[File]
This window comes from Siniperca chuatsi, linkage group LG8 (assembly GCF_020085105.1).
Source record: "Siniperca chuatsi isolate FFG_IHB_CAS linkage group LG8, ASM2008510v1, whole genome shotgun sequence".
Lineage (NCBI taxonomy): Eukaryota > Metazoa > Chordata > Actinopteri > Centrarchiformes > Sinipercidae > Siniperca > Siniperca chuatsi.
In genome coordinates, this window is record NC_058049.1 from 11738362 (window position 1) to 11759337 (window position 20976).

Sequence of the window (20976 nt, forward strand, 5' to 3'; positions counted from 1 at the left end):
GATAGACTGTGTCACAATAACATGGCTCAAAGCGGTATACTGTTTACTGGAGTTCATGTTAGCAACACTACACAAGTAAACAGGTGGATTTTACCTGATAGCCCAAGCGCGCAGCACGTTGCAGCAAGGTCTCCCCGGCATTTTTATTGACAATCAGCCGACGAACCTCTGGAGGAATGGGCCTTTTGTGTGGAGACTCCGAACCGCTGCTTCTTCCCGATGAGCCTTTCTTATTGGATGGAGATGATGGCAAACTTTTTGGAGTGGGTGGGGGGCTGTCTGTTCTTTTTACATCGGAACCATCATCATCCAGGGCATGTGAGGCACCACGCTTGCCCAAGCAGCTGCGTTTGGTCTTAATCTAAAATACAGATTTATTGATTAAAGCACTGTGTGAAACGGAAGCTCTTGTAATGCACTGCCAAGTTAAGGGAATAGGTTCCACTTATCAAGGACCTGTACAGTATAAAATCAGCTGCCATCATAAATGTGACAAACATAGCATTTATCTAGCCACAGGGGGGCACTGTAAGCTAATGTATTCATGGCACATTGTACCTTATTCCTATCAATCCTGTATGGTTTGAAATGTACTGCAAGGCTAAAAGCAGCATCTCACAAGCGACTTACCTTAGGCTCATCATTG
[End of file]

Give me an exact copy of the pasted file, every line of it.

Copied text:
This window comes from Siniperca chuatsi, linkage group LG8 (assembly GCF_020085105.1).
Source record: "Siniperca chuatsi isolate FFG_IHB_CAS linkage group LG8, ASM2008510v1, whole genome shotgun sequence".
Lineage (NCBI taxonomy): Eukaryota > Metazoa > Chordata > Actinopteri > Centrarchiformes > Sinipercidae > Siniperca > Siniperca chuatsi.
In genome coordinates, this window is record NC_058049.1 from 11738362 (window position 1) to 11759337 (window position 20976).

Sequence of the window (20976 nt, forward strand, 5' to 3'; positions counted from 1 at the left end):
GATAGACTGTGTCACAATAACATGGCTCAAAGCGGTATACTGTTTACTGGAGTTCATGTTAGCAACACTACACAAGTAAACAGGTGGATTTTACCTGATAGCCCAAGCGCGCAGCACGTTGCAGCAAGGTCTCCCCGGCATTTTTATTGACAATCAGCCGACGAACCTCTGGAGGAATGGGCCTTTTGTGTGGAGACTCCGAACCGCTGCTTCTTCCCGATGAGCCTTTCTTATTGGATGGAGATGATGGCAAACTTTTTGGAGTGGGTGGGGGGCTGTCTGTTCTTTTTACATCGGAACCATCATCATCCAGGGCATGTGAGGCACCACGCTTGCCCAAGCAGCTGCGTTTGGTCTTAATCTAAAATACAGATTTATTGATTAAAGCACTGTGTGAAACGGAAGCTCTTGTAATGCACTGCCAAGTTAAGGGAATAGGTTCCACTTATCAAGGACCTGTACAGTATAAAATCAGCTGCCATCATAAATGTGACAAACATAGCATTTATCTAGCCACAGGGGGGCACTGTAAGCTAATGTATTCATGGCACATTGTACCTTATTCCTATCAATCCTGTATGGTTTGAAATGTACTGCAAGGCTAAAAGCAGCATCTCACAAGCGACTTACCTTAGGCTCATCATTG